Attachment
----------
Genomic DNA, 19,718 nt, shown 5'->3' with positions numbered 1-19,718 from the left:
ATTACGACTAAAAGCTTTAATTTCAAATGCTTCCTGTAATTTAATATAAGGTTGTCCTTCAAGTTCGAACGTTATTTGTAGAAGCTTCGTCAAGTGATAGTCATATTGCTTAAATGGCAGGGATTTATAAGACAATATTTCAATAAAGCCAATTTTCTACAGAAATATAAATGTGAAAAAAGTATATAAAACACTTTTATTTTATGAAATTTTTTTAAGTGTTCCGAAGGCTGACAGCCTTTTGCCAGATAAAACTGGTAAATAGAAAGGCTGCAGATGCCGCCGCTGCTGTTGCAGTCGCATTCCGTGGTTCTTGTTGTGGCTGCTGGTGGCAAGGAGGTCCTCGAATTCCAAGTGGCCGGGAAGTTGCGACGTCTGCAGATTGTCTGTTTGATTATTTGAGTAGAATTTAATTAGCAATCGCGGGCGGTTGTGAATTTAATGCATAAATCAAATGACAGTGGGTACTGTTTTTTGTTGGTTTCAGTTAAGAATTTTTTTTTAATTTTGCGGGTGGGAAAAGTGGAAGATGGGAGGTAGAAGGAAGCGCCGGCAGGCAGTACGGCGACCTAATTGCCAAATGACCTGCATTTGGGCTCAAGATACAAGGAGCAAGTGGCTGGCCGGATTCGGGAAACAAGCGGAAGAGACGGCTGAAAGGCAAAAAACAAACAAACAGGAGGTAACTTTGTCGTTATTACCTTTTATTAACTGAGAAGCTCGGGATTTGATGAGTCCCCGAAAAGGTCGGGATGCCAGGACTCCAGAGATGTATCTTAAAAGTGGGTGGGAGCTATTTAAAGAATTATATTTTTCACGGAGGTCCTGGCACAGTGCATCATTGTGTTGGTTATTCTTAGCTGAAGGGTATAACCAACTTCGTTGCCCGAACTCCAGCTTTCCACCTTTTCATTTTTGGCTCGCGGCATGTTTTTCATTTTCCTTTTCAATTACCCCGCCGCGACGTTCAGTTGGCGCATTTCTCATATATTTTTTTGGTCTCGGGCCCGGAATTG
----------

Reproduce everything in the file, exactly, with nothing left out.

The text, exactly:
Genomic DNA, 19,718 nt, shown 5'->3' with positions numbered 1-19,718 from the left:
ATTACGACTAAAAGCTTTAATTTCAAATGCTTCCTGTAATTTAATATAAGGTTGTCCTTCAAGTTCGAACGTTATTTGTAGAAGCTTCGTCAAGTGATAGTCATATTGCTTAAATGGCAGGGATTTATAAGACAATATTTCAATAAAGCCAATTTTCTACAGAAATATAAATGTGAAAAAAGTATATAAAACACTTTTATTTTATGAAATTTTTTTAAGTGTTCCGAAGGCTGACAGCCTTTTGCCAGATAAAACTGGTAAATAGAAAGGCTGCAGATGCCGCCGCTGCTGTTGCAGTCGCATTCCGTGGTTCTTGTTGTGGCTGCTGGTGGCAAGGAGGTCCTCGAATTCCAAGTGGCCGGGAAGTTGCGACGTCTGCAGATTGTCTGTTTGATTATTTGAGTAGAATTTAATTAGCAATCGCGGGCGGTTGTGAATTTAATGCATAAATCAAATGACAGTGGGTACTGTTTTTTGTTGGTTTCAGTTAAGAATTTTTTTTTAATTTTGCGGGTGGGAAAAGTGGAAGATGGGAGGTAGAAGGAAGCGCCGGCAGGCAGTACGGCGACCTAATTGCCAAATGACCTGCATTTGGGCTCAAGATACAAGGAGCAAGTGGCTGGCCGGATTCGGGAAACAAGCGGAAGAGACGGCTGAAAGGCAAAAAACAAACAAACAGGAGGTAACTTTGTCGTTATTACCTTTTATTAACTGAGAAGCTCGGGATTTGATGAGTCCCCGAAAAGGTCGGGATGCCAGGACTCCAGAGATGTATCTTAAAAGTGGGTGGGAGCTATTTAAAGAATTATATTTTTCACGGAGGTCCTGGCACAGTGCATCATTGTGTTGGTTATTCTTAGCTGAAGGGTATAACCAACTTCGTTGCCCGAACTCCAGCTTTCCACCTTTTCATTTTTGGCTCGCGGCATGTTTTTCATTTTCCTTTTCAATTACCCCGCCGCGACGTTCAGTTGGCGCATTTCTCATATATTTTTTTGGTCTCGGGCCCGGAATTG